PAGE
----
Angels watching over the hungry

By Kathy Jefcoats

Hundreds of residents in Henry and Clayton counties take advantage of a little-known monthly program designed to provide grocery relief to the poor and not-so-poor alike.

Churches all over both counties participate in Angel Food Ministries, a nonprofit, non-denominational organization founded 10 years ago in Monroe, Ga. Since its beginnings, the ministry has spread across 20 other states.

Not a food bank or soup kitchen, a hand-out or free food to poverty-stricken families, Angel Food Ministries sells boxes of first quality meat and vegetables for $25. There are no applications to fill out, no qualifying requirements.

"If you can write a check, you can get a box," said Frances Glover, a member at Locust Grove United Methodist Church. "But there are many in the community who don't know about this program and don't get it and they go hungry."

October's menu includes a pound and a half of baby back pork ribs, four 5-ounce sirloin strip steaks, a pound of beef stew, 24-ounce breaded chicken breast fillets, one pound chicken tenders, a package of Banquet meal topper, 18-ounce package of bagels; 7.5-ounce macaroni and cheese, 3 pounds of apples, 16-ounce green beans, 16-ounce cut corn, a pound of carrots, three pounds of onions, a dessert and a dozen eggs.

The menu itself is enough of a draw, said Val Outler, program coordinator at Family Life Missionary Baptist Church in Morrow.

"People participate because of the amount of food you get for the cost," she said. "I make sure I get a box or two every month. The meats are very good quality."

Although anyone can afford it can buy a box of food, Glover said layoffs can quickly turn a family's finances upside down, leaving them scrambling to make ends meet.

"Bell South and Delta are announcing layoffs," she said. "And people have to eat. This can help a family fill in a few gaps."

Ironically, Outler, who is administrative assistant to the pastor, also works for Delta Air Lines.

"Last year there were a lot of layoffs," said Outler. "A lot of families depend on Angel Food. Two boxes for $50 goes a long way."

Outler recalled a single mother who regularly buys two boxes.

"She told us we wouldn't believe how much she saves on groceries," she said. "We also have several elderly people on fixed incomes."

Family Life distributes about 50 boxes a month, down from last year's 80-box average because, said Outler, the price went up from $21. The church has been involved with Angel Food for about four years.

New Hope Baptist Church on Ga. Highway 42 North has partnered with the ministry for more than two years. Lynn Freeman coordinates the program at the church.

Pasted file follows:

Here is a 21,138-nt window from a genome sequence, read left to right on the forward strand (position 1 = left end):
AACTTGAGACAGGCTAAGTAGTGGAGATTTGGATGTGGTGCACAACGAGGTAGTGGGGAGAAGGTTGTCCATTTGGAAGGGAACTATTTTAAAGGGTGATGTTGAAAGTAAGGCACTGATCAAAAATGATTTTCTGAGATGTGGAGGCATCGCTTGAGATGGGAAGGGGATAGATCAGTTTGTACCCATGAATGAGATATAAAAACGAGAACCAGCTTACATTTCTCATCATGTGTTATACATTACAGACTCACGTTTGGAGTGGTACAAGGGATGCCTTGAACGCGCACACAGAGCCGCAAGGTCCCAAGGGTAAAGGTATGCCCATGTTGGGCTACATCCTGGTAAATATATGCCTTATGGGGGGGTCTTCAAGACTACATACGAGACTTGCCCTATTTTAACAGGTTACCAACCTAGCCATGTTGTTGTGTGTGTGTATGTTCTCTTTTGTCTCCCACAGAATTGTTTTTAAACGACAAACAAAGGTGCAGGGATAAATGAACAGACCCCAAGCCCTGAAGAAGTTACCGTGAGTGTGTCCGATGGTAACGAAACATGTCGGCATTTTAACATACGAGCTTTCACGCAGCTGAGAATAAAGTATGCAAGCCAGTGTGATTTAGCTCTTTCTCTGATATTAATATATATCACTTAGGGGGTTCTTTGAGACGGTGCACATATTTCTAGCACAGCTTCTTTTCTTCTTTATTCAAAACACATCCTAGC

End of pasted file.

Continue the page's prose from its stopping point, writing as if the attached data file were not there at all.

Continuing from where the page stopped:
"This has been a very big blessing for a lot of people," she said. "We average 30 to 45 families and individuals every month."

The Henry Council on Aging's cancer support services orders boxes through Freeman's church. Those boxes are distributed to cancer patients and their families. Sometimes, people buy boxes and donate them to families in need.

Glover's pastor, Doug Gilreath, said his church got involved specifically because of her own interest.

"She was doing it quite a while on her own, making sure people who needed it got food," he said. "When she started having health problems, we got signed up with Angel Food to take over from her."

The Methodist church partners with Jodeco Road Baptist Church – in a display of community-mindedness that transcends religious beliefs.

"I think some see us as competitors in religion but we're not in competition," said Gilreath. "We are sharing in this ministry together and I think that is wonderful."

Jodeco Road Baptist Church volunteers make the monthly trek to Angel Food Ministries' 160,000-square foot warehouse in Monroe and load up trucks with food to take back to their church. At the Baptist church, Methodist volunteers collect their orders and bring them back to Locust Grove.

"Our long-term vision is to become an outpost for Angel Food," he said. "So we can serve the southern portion of the county and instead of delivering, people can come to us to pick up their food."

Gilreath said participation in the program allows church members to follow the Bible's teaching about helping others.

"This gives us the opportunity to be a church and what we are supposed to be," said Gilreath, "to work beyond the walls of the church."

Distribution days start early for the churches – Outler said drivers leave at 2 a.m., Freeman said their drivers leave around 4:30 a.m.

"The warehouse doesn't have room to store the food and we don't either," said Freeman. "So we get the food back here and immediately box it up for distribution."

Checks and cash are accepted but so are food stamps, which are now maintained on EBT cards. The last day to place and pay for an October order is Monday. Distribution day is Oct. 30.

Locations and phone numbers for host sites can be accessed on Angel Food Ministries' Web site at www.angelfoodministries.com.